Pi calculated to 5 Trillionth Digit

August 6, 2010, By Radimir Bobev

Alexander Yee and Shigeru Kondo have yesterday announced that they’ve successfully managed to calculate Pi to its five trillionth digit, setting a new world record. The entire number took 6 TB of storage space to contain, and in case you’re wondering what the final digit that the computer spat out was, it’s 2.

The computer used to calculate Pi’s value was built by Kondo on a $18,000 budget, with the help of Yee who currently studies computer science and wrote the software to do the job – a multi-threaded program, y-cruncher. The entire calculation was done in just 90 days.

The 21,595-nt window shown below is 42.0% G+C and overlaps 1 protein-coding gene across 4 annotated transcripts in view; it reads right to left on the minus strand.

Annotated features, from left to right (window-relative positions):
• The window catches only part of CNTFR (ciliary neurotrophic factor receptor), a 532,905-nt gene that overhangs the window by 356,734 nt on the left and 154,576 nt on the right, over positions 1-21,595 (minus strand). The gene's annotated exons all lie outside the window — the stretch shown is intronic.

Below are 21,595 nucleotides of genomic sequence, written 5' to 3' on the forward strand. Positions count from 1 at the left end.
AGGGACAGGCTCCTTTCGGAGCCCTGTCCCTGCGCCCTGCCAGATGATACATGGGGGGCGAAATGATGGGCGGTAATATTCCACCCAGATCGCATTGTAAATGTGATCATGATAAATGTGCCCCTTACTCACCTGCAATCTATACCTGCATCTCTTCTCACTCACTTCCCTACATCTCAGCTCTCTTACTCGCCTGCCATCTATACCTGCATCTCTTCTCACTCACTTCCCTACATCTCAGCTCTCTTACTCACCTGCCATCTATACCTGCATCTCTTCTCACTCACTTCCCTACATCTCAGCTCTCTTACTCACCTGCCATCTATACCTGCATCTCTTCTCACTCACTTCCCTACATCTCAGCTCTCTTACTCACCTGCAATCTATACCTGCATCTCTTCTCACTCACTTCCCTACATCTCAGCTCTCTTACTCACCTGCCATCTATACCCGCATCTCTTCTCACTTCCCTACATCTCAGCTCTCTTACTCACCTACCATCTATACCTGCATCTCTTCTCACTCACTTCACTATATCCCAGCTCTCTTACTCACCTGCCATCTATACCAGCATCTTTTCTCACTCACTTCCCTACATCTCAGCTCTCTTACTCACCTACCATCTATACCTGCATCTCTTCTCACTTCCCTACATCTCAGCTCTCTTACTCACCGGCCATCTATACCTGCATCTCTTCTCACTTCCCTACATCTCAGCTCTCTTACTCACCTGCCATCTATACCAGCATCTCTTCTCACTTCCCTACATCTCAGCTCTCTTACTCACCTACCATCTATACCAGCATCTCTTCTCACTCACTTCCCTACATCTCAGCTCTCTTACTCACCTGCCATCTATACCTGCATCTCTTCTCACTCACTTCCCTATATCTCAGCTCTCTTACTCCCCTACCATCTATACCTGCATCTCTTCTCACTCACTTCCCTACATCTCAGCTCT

According to the two though, there was another goal behind the project – testing to see how much hardware you can cram into a single computer and still improve its productivity. The result in their case was a 2 x Intel Xeon X5680 @ 3.33 GHz for processing (a total of 12 cores which doubles to 24 with hyperthreading), 96 GB of DDR3 RAm running at 1066 MHz, and a total of 19 hard drives for storage, with the smallest one being 1 TB – and that was just the boot drive. The OS the program ran on was Windows Server 2008 R2 Enterprise x64.

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